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Category : Resources for Writing
Becky Germany is a Senior Editor at Barbour Publishing, and a familiar face at writing conferences. I recently asked her a couple questions about the industry…
In many ways, Barbour has become a leader in Christian fiction — doing novellas, establishing a book club, focusing on mass market. Where does all the creative thinking come from?
Becky: We’re the leading CBA publisher of fiction categorized as romance. We rank fourth in the number of units produced in fiction in CBA. We started publishing fiction as romance flip books way back in 1983 with authors like Colleen Reece, Irene Brand, and Elaine Schultze. I wasn’t at Barbour then, so I"m not sure how it was decided to settle upon romance, but it’s been our strength ever since. The Heartsong Presents book club began in 1992, the year before I joined the company, and out of that has come a number of stars — Tracie Peterson, Wanda Brunstetter, Lauraine Snelling, Colleen Coble, Cathy Marie Hake, and more (forgive me for not trying to name them all, Chip). Our fiction series have helped us remain open to working with unpublished authors and developing them into strong writers.
Another Barbour strength has been doing series and repackaging previously published material (including Grace Livingston Hill) to extend the breadth and life of the product. Our novella collections were born when we decided we could create new short stories specifically for collections under topics of our choice. So the creative thinking seems to extend from Barbour’s roots, and builds on what we do best. Our team members are, for the most part, people who have been with Barbour many years and who know the company’s success model. We’ve learned to work within our strengths and to keep our product subjects broad, in order to appeal to the widest audience.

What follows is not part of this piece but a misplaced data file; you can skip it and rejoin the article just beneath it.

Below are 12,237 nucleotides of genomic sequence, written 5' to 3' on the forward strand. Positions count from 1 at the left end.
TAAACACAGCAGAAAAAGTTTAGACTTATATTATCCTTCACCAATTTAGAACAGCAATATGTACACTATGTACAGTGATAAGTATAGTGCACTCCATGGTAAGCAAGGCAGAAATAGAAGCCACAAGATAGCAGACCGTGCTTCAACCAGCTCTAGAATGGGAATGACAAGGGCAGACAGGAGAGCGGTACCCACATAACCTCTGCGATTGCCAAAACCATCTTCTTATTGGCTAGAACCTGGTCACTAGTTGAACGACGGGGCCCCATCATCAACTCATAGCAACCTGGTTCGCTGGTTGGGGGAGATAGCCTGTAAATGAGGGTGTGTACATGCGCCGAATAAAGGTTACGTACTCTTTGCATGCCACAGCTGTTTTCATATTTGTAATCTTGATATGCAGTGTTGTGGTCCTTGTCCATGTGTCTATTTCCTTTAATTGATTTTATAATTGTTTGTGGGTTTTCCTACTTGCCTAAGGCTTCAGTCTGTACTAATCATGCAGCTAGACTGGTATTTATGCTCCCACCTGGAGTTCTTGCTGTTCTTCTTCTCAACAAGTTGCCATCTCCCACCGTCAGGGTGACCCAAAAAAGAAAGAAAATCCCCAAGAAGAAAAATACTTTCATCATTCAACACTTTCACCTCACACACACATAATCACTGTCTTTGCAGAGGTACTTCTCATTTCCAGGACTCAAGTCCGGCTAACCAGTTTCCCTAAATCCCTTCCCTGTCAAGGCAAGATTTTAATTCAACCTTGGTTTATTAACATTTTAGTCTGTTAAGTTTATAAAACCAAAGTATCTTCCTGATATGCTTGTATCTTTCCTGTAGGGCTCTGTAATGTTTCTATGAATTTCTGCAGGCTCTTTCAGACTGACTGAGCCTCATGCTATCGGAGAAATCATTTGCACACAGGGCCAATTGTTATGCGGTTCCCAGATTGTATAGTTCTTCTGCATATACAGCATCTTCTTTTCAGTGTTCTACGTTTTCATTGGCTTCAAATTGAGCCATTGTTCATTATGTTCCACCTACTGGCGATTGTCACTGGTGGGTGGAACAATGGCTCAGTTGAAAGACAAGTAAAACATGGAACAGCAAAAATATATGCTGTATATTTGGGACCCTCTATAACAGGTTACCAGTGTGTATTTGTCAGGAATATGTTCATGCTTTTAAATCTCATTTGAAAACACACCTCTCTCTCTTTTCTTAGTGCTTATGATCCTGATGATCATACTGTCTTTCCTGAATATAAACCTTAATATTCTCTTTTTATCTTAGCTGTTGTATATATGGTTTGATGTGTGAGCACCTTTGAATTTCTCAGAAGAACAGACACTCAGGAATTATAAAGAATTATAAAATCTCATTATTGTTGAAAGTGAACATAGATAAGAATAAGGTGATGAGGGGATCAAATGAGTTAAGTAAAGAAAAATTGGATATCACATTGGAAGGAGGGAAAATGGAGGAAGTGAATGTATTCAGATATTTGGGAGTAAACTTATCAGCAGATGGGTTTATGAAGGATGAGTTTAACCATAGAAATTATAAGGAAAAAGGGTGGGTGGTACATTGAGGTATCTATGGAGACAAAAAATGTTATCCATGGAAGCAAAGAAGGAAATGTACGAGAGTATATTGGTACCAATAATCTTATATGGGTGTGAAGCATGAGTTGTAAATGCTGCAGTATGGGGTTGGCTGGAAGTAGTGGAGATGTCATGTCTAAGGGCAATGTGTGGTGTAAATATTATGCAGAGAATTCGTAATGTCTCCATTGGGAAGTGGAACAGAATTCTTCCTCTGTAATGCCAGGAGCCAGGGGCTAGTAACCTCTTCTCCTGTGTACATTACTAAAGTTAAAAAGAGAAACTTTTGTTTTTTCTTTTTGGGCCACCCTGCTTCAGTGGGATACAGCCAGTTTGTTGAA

What are some of the things that have worked (and not worked) in fiction for you?
A couple months ago, my buddy Andy Meisenheimer stopped in to talk about one of his pet peeves: the overuse of novelists turning all thoughts into italics in their manuscripts. Andy is an editor at Zondervan, and his post caused much debate and hand-wringing with some writers. Never being one to avoid a good controversy, I asked him if he’d come back.
Chip: So your last visit to my site created a stir, Andy. You ready to face this again?
Andy: Yeah, my last guest blog might have come across as Andy’s Vindictive Rant About Certain Arbitrary Rules of Style. People assuring me they’d never, ever, use thought italics, and people offering condolences to the poor writers who have to obey my every whim (and Mike Snyder, constantly calling to let me know his progress in eliminating thought italics from his current manuscript). Instead of a discourse, it became an ultimatum. Instead of "okay" and "better," it became "wrong" and "right."
My intention for that post, and any time I speak up about words, is to encourage writers toward better writing. They aren’t rants about my personal hot-button issues. They aren’t indirect ways of editing my current authors (please, Mike — stop calling). If your editors says to take out all semicolons, I encourage you to say, "Puh-leeze. You got somethin’ to back that up? The market isn’t buying books with semicolons?"
Chip: So would you say an editor’s job is to continue the conventions? Or to help an author break them successfully?
Andy: An editor’s job is to help the author discern what’s working. A good editor must appeal only to conventions of the craft and the effect upon the intended reader to justify editorial comment. And convention and effect are fluid things, open to change and dialogue and debate. Not that they are subjective; there are conventions, and there are effects upon readers, and their equivocation does not